Nvidia (NASDAQ:NVDA) closed down 0.5% during the 11/30 trading session (and down 2.8% from the week's peak), underperforming the Nasdaq (NASDAQ:QQQ) which was down merely 0.06%. More interestingly, rivals Intel (NASDAQ:INTC) and AMD (NASDAQ:AMD) were up 0.18% and 7.84%, respectively. The movements surrounding Nvidia's stock generally seem to be "random," but the stock really does seem to move on subtle fundamental catalysts that can sometimes be puzzling to spot. So, what drove it down this time?
Surface RT Orders Slashed In Half
One of the biggest design-wins for Nvidia's mobile applications processor - the "Tegra 3" - was in the Microsoft (NASDAQ:MSFT) "Surface RT" tablet. According to a report from Digitimes, orders for Microsoft's brand-new Tegra powered tablet were slashed in half from 4M to 2M units for 2012. Nvidia's big push in the tablet space has focused on the opportunities afforded to the ARM (NASDAQ:ARMH) ecosystem with "Windows On ARM" (Windows RT) and Google's (NASDAQ:GOOG) Android. Unfortunately, it seems that Windows RT is more-or-less "dead-on-arrival." According to the Digitimes report,
The sources pointed out that Surface RT is also unlikely to achieve great performance in the upcoming quarter, which may force Microsoft to bring out its Intel-based Surface Pro tablet earlier in December
Unfortunately for Nvidia, Qualcomm (NASDAQ:QCOM), and ARM Holdings, Windows-on-ARM is likely due to be a secular dud. While there has been rather outsized fanfare surrounding the availability of Windows on the ARM ecosystem, Intel crashed the party by releasing its Atom Z2760 tablet-oriented system-on-chip. It provides all of the power saving goodness of a typical ARM SoC such as Nvidia's Tegra or Qualcomm's Snapdragon S4, but brings along with it equal-or-better performance, better battery life, and compatibility with the full version of Windows 8 and the millions of legacy Windows programs.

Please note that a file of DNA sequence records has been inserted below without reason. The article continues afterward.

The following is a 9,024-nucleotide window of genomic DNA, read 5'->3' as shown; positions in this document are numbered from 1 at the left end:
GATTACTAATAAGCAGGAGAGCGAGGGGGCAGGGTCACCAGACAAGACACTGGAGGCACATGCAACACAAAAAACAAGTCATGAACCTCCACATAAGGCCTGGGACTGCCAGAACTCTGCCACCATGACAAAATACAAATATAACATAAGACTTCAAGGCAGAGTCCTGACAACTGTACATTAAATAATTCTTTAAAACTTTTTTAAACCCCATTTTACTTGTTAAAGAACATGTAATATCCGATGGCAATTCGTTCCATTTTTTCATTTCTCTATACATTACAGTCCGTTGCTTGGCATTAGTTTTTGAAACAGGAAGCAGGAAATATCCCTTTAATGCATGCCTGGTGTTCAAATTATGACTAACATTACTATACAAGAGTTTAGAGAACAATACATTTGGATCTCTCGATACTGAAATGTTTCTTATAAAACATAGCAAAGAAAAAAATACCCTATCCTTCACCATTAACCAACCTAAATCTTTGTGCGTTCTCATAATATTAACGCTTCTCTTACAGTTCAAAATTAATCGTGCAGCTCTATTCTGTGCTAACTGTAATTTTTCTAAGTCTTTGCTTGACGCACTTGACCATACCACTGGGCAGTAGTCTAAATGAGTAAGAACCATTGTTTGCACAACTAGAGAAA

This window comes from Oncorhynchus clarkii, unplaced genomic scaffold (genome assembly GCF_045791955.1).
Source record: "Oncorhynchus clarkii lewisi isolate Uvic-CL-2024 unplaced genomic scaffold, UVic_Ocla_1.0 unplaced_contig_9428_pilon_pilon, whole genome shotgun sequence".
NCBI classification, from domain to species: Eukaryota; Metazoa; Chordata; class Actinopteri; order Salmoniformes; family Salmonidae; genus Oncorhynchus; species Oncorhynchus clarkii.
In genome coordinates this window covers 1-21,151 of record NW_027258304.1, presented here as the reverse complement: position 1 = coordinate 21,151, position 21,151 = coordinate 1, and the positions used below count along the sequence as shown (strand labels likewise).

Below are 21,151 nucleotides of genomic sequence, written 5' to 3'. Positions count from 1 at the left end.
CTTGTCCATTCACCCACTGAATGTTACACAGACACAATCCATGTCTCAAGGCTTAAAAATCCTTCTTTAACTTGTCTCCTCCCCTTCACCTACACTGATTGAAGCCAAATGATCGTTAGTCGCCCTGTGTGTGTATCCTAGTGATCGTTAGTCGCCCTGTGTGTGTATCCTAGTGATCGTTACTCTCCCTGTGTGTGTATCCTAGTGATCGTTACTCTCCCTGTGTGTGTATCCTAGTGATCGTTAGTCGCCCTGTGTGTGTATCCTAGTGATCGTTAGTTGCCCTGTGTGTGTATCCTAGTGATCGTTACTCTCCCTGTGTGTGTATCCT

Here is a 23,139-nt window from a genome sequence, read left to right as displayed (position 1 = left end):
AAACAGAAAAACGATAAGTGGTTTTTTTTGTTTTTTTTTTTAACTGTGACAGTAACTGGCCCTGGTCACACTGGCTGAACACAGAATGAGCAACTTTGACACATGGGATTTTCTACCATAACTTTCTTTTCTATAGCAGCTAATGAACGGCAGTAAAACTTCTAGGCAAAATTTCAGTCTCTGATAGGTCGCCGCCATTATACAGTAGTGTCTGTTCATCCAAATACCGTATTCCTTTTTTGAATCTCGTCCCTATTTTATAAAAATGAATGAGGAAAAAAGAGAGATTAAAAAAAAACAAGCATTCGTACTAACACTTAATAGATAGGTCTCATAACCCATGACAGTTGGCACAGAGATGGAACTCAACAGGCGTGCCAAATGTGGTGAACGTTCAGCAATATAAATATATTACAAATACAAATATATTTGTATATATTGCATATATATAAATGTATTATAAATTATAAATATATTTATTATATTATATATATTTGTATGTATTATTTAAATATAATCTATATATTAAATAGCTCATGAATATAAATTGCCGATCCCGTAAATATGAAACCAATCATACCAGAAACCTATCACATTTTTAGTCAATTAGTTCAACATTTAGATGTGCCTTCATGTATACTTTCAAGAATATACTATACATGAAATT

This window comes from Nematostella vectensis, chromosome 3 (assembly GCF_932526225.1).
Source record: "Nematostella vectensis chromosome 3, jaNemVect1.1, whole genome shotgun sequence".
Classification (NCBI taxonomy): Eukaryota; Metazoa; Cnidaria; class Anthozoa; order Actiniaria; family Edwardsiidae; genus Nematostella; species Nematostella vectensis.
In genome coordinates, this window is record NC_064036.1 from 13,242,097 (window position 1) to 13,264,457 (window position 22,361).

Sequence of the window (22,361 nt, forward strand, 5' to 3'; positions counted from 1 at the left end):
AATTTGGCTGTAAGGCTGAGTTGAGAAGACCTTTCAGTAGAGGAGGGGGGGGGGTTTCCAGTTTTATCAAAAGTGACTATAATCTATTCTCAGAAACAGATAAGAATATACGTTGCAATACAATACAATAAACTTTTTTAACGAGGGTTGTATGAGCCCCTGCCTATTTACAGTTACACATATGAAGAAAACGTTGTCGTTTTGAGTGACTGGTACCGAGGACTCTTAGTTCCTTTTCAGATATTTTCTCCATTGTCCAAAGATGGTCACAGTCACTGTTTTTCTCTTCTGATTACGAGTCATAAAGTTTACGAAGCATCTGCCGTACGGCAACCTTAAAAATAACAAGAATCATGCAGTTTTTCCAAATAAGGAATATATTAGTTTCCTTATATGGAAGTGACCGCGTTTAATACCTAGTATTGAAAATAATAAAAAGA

In short, there is not a sufficiently compelling reason to run Windows on ARM as long as Intel has a competitive product. The Street now has confirmation of this with disappointing Surface RT sales, which is one non-trivial fundamental driver to Nvidia's abrupt share price decline.
Windows 8 Device Sales Apparently Aren't That Great
While Microsoft's management initially led the Street to believe that it had sold 40M units of its Windows 8, it seems that a report from NPD, actual sell-through has not been particularly encouraging. Windows device sales have fallen 21% from the year-ago period. This, of course, affects Nvidia, since a good part of its business involves piggybacking graphics processors onto notebooks and desktops sold through the OEM channels. It is important to note, however, that the majority of Nvidia's graphics card sales actually occur through direct sales of graphics cards to individuals rather than via pre-built OEM PCs, so PC sales do not necessarily correlate perfectly with Nvidia's graphics card sales. The raw sales numbers also do not break down the amount sold at given price points. It is likely that the low end PCs are being affected while the high end still thrives.
Nevertheless, weak Windows 8 sales further implies weak PC sales, which is what ultimately drives a stock like Nvidia in the short term, given its association with the PC space.
I maintain a very bullish stance on Nvidia, especially since the majority of its business is in high-end, boutique PCs which are not particularly subject to cannibalization by performance-limited devices such as tablets and smartphones. Further, Nvidia's tablet-chip business, certainly not helped by the essentially nonexistent Windows RT tablet sales, is bolstered by strength in the Android tablet space. Nvidia's "Tegra" powers many popular Android designs such as the "Nexus 7" and the "Transformer Prime."
In addition, Nvidia's strong net cash position of $3.43B, representing nearly 50% of market capitalization, along with a dividend-yield of 2.51%, makes the firm a particularly attractive long-term buy as higher margin PC graphics card sales remain healthy and as the firm's very high margin "Tesla" HPC accelerators continue to achieve rapid adoption.
Disclosure: I am long INTC, NVDA. I wrote this article myself, and it expresses my own opinions. I am not receiving compensation for it (other than from Seeking Alpha). I have no business relationship with any company whose stock is mentioned in this article.